Reporter 446, 7 February 2000
Almost every living creature on earth was killed by volcanic activity that came within a whisker of setting the evolutionary clock back to zero, according to new research in the School of Earth Sciences.
Had a few hardy creatures not clung to life by the skin of their poorly developed teeth then their descendants, mankind, would not arrive on earth for another 250 million years.
Doomsday: Dr Paul Wignall (above) has found new clues to what really caused the biggest mass entinction in the earth's history. About 95% of all life was entinguished by volcanic activity
The volcanic eruptions that filled the air with acid and starved the seas of oxygen wreaked even more havoc than the event wiping out the dinosaurs, said researcher Paul Wignall. Over nine in ten of all plant and animal species were eliminated.
Dr Wignall and Dr Richard Twitchett analysed fossils from the end-Permian period (251 million years ago) brought back from Greenland. Over half a tonne of rock has disappeared down the sink after being carefully dissolved away in the search for victims of the biggest catastrophe ever to strike the earth.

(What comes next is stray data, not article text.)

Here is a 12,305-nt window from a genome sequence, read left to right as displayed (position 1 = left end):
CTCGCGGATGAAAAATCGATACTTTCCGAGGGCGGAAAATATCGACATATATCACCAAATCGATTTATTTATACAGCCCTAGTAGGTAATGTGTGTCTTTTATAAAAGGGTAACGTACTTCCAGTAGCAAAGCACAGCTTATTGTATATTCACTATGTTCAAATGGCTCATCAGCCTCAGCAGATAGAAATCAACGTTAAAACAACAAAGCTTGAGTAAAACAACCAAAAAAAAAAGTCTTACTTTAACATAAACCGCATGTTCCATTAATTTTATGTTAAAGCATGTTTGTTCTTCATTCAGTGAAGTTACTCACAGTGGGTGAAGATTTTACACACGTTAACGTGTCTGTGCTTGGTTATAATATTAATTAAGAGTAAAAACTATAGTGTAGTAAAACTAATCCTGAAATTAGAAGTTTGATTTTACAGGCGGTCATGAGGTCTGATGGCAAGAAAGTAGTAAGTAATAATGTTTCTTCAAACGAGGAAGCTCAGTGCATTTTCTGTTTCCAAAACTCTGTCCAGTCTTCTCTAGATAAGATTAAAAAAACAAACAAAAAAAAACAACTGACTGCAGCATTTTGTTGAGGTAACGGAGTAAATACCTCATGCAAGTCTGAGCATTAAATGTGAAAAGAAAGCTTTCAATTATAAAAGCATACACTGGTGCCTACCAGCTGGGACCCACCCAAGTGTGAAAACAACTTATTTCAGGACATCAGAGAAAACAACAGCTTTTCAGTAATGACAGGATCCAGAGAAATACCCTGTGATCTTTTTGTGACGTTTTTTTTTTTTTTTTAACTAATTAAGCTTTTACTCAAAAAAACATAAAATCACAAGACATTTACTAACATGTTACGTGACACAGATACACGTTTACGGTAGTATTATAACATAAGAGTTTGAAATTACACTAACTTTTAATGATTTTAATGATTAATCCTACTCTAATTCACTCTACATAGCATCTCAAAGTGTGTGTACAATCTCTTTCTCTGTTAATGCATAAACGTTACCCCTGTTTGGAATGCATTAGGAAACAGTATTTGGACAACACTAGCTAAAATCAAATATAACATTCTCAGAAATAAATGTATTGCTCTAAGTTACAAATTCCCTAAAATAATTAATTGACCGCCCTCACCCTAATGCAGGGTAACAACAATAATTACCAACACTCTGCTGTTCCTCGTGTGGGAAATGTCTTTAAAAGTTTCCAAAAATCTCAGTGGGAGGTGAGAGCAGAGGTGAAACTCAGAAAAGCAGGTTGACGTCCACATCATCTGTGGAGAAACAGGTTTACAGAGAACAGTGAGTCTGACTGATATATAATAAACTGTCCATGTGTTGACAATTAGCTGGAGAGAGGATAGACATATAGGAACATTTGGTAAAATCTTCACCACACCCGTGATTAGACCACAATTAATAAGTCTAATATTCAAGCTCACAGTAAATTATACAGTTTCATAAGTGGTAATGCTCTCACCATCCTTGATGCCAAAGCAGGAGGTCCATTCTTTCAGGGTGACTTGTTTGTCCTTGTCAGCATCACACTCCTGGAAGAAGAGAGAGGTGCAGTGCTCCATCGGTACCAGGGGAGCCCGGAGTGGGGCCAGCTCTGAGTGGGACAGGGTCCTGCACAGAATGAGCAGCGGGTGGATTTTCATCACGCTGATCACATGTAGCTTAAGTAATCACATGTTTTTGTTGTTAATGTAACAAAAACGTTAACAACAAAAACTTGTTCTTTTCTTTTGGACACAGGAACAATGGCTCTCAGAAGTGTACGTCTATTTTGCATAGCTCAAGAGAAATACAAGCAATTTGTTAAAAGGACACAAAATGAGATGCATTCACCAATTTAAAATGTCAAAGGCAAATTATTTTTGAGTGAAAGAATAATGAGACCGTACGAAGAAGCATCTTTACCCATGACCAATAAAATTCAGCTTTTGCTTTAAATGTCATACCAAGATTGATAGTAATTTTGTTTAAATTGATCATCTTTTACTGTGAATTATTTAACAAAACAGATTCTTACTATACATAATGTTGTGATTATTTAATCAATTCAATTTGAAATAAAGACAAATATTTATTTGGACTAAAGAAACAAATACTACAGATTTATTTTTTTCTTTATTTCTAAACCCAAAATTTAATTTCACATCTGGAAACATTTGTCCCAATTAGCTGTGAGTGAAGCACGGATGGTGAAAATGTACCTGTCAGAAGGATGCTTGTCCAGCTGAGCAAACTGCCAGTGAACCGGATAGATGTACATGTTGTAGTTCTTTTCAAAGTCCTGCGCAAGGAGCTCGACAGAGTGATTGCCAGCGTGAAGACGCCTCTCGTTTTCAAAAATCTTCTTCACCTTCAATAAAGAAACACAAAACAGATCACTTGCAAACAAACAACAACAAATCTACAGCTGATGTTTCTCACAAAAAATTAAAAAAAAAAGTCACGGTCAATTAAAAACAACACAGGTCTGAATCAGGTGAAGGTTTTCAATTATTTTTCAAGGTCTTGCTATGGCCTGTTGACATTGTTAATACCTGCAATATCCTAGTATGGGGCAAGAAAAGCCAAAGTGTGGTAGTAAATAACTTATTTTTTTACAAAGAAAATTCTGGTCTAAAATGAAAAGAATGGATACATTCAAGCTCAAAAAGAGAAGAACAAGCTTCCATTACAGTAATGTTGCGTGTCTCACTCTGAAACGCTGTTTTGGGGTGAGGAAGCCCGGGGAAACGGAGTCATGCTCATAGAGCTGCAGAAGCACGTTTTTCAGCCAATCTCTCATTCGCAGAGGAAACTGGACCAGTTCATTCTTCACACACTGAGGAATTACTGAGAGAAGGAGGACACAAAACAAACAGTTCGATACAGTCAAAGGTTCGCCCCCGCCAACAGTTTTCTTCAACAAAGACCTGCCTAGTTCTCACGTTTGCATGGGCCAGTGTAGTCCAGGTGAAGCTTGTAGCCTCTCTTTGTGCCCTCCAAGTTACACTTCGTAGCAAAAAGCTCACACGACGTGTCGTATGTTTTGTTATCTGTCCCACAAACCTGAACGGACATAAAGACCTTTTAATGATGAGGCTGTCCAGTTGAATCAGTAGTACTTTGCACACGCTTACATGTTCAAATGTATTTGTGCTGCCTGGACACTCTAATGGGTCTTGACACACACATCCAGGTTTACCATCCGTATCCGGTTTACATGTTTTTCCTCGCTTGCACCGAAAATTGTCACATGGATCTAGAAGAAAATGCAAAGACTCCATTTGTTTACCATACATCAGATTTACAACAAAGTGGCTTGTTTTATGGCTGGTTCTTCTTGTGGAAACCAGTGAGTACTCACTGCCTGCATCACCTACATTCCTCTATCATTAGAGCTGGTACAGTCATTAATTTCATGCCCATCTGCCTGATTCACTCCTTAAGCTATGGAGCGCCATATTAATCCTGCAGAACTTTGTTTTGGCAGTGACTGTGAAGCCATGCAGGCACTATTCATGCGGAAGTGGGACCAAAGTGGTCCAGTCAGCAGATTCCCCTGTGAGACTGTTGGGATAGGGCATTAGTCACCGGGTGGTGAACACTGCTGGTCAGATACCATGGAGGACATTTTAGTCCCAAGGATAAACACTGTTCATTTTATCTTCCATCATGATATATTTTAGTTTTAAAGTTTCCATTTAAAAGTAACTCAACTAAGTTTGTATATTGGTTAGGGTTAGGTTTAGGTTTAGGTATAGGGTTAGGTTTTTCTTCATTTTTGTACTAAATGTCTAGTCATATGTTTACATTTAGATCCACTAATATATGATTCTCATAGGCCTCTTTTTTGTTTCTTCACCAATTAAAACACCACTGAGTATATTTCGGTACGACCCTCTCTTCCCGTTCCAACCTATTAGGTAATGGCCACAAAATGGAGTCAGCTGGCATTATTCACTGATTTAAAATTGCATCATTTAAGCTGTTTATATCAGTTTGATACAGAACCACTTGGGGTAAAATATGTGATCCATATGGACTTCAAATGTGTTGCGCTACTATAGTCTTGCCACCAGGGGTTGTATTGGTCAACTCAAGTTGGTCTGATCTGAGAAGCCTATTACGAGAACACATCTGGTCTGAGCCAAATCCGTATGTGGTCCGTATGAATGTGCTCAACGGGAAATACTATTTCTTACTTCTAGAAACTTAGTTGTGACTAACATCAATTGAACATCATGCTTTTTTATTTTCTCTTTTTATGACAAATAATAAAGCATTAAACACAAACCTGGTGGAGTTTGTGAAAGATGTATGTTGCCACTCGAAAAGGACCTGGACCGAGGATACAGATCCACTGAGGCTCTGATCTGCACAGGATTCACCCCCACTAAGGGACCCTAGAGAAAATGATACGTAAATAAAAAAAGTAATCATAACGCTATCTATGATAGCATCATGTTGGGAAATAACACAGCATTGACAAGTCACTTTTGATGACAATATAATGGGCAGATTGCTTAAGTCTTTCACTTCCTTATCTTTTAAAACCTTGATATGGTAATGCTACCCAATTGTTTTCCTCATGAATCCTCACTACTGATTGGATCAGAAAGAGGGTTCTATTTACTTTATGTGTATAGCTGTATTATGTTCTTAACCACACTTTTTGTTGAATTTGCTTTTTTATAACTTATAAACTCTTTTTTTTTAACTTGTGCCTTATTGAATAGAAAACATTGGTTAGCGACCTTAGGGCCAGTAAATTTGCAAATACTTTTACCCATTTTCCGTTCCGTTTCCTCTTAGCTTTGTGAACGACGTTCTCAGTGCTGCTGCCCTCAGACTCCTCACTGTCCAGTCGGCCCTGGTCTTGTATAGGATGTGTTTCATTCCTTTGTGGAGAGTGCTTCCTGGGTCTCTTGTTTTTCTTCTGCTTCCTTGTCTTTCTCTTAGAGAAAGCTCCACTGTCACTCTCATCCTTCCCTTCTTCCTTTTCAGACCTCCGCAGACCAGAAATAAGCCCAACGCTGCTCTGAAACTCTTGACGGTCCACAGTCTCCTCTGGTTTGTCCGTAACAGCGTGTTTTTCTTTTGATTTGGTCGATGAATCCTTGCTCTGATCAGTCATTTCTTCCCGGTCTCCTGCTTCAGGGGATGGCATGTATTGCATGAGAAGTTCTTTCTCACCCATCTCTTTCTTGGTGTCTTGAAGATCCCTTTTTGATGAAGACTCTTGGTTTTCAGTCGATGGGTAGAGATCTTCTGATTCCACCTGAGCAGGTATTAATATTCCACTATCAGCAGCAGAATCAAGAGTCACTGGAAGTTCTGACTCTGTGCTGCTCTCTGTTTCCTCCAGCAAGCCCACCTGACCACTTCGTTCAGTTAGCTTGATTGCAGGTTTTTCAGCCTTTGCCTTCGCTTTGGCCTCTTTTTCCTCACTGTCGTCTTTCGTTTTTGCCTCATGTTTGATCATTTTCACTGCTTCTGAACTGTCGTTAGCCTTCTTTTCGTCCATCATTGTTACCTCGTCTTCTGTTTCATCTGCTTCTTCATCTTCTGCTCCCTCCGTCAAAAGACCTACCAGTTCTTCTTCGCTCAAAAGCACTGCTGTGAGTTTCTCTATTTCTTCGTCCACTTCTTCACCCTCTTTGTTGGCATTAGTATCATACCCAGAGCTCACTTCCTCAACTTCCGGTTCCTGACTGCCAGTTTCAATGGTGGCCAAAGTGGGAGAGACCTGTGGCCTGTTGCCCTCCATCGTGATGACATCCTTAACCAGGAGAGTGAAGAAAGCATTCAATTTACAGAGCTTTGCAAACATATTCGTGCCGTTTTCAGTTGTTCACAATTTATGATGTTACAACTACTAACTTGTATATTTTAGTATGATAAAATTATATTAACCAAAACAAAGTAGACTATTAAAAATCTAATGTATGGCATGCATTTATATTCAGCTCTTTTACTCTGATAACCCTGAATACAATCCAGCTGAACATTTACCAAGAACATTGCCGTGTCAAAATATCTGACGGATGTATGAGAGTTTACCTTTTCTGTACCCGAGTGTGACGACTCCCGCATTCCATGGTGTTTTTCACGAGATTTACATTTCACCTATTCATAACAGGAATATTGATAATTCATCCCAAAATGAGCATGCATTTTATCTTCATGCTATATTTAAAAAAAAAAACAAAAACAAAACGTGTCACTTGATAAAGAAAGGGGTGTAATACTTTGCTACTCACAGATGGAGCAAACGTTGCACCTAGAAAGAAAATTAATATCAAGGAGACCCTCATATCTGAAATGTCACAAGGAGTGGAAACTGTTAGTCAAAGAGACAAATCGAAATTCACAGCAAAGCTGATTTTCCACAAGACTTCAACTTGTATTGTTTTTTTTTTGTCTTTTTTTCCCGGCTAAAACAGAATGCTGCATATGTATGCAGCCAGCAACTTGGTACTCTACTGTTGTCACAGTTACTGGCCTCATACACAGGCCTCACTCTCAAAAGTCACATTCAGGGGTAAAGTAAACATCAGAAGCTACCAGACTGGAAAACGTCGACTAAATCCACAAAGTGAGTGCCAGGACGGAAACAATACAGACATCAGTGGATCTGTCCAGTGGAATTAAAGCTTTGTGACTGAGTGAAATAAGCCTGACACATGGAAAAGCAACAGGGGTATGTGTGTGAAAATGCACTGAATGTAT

"We have managed to show for the first time ever the precise sequence of events during this greatest of all mass extinctions," said Dr Wignall.
"The evidence suggests volcanic eruptions in Siberia spewed out enough carbon dioxide and sulphate to kill off almost everything within 10,000 years - that's a sudden event for a geologist!"
Professor of Earth Sciences Joe Cann said: "This is extraordinarily exciting. It is like viewing a mass extinction through a magnifying glass. Suddenly all sorts of details slot into place and new sharp images emerge from the murk. It is bound to have a radical effect on how we understand all other mass extinctions."
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